3 min read

In this era where technologies are advancing and innovation is booming, issues like racism, ageism sexism, patriarchy and misogyny still prevail. Tech industries have also been in light because of these reasons. In 2014, Microsoft CEO, Satya Nadella’s comments on women made news as he suggested that women shouldn’t be asking for a raise. In 2016 Microsoft came up with an AI chatbot called Tay, that got racist by learning from the negative conversations on Twitter.

And recently one of the female employees at Microsoft complained about sexual harassment. They shared their frustrations about discrimination and sexual harassment, which was ranging from sexist comments during work trips to being told to sit on a coworker’s lap in front of a human resources leader.

She mentioned that an employee from a partner company threatened to kill her if she did not perform implied sexual acts during a work trip.  “I raised immediate attention to HR and management.” She further added, “My male manager told me that ‘it sounded like he was just flirting’ and I should ‘get over it’. HR basically said that since there was no evidence, and this man worked for a partner company and not Microsoft, there was nothing they could do.”

It’s disheartening how giant tech companies like Microsoft have a lot of things going on inside and women employees suffer due to baseless responses from the management.

According to Microsoft’s recent diversity report, 87% of Microsoft employees are white or Asian and more than 73% are men. Employees are questioning the company over its diversity and employee policies. They have now started discussing on Yammer, Microsoft’s internal message board. A female engineer asked, “Does Microsoft have any plans to end the current policy that financially incentivizes discriminatory hiring practices?” In the same post she added, “To be clear, I am referring to the fact that senior leadership is awarded more money if they discriminate against Asians and white men.”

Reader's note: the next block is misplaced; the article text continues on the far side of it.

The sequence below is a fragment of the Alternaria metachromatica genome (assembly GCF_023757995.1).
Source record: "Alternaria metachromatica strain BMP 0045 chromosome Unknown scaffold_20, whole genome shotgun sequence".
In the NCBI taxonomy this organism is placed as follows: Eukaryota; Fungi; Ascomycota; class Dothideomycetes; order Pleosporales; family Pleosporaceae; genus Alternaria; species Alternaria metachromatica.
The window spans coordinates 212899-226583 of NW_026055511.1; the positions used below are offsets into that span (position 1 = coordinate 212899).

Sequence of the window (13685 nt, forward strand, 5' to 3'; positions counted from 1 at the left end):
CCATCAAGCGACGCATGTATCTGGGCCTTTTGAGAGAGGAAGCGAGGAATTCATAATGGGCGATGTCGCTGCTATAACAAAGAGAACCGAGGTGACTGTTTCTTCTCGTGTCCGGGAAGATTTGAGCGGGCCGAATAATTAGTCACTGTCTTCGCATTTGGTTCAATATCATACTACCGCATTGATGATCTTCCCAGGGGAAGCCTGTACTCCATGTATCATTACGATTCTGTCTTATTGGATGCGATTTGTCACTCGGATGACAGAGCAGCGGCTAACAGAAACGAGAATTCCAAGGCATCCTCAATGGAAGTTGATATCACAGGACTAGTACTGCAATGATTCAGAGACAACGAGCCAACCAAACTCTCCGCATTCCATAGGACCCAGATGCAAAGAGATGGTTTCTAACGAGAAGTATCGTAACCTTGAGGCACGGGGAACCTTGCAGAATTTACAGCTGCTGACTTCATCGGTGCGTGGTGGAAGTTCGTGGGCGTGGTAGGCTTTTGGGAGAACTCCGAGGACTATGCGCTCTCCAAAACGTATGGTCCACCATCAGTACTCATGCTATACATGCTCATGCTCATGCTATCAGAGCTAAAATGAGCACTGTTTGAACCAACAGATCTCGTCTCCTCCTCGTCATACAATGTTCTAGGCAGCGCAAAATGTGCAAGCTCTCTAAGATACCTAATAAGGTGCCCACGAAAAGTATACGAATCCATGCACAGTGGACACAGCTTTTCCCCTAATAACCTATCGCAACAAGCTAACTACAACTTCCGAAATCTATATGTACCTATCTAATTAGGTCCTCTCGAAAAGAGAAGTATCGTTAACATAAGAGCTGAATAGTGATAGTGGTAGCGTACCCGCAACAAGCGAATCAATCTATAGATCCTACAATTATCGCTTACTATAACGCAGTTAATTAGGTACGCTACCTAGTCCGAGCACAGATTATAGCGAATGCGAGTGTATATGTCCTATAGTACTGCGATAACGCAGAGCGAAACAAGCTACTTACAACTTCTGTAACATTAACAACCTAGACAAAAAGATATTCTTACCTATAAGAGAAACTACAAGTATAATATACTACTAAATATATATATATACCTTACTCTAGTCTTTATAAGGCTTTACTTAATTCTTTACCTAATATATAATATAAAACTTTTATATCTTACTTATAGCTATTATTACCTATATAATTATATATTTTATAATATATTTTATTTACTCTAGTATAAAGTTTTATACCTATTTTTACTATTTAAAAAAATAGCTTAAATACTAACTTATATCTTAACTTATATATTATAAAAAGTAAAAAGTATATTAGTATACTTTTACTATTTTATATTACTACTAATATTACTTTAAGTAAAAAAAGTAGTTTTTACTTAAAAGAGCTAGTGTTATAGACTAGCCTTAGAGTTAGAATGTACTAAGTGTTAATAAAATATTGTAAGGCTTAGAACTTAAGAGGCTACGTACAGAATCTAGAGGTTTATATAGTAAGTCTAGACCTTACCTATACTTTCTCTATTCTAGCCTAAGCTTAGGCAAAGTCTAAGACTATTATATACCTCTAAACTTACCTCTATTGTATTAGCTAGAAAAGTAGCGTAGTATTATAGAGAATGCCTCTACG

Similar posts on Yammer related to discriminatory hiring which read, “Women are less suited for engineering roles” received more than 800 comments where few agreed to the statement and few criticized it.

A female program Manager commented on the post, “I have an ever-increasing file of white male Microsoft employees who have faced outright and overt discrimination because they had the misfortune of being born both white and male. This is unacceptable.”

According to Quartz, a member of Microsoft’s employee investigations team replied to a post related to discrimination, “The company does not tolerate discrimination of any kind.”

Employees are not satisfied and they feel that there have been no steps taken so far in this regard. In a statement to Quartz, an employee said, “HR, Satya, all the leadership are sending out emails that they want to have an inclusive culture, but they’re not willing to take any action other than talk about it. They allow people to post these damaging, stereotypical things about women and minorities, and they do nothing about it.”

With all sorts of discrimination and harassment at the workplace, it is high time that tech industries introduce major policy changes to encourage a fair, open and comfortable environment for the employees especially women. And for this few have already taken a stand against such issues and are coming together for a transition.

To know more about this news, check out the post by Quartz.

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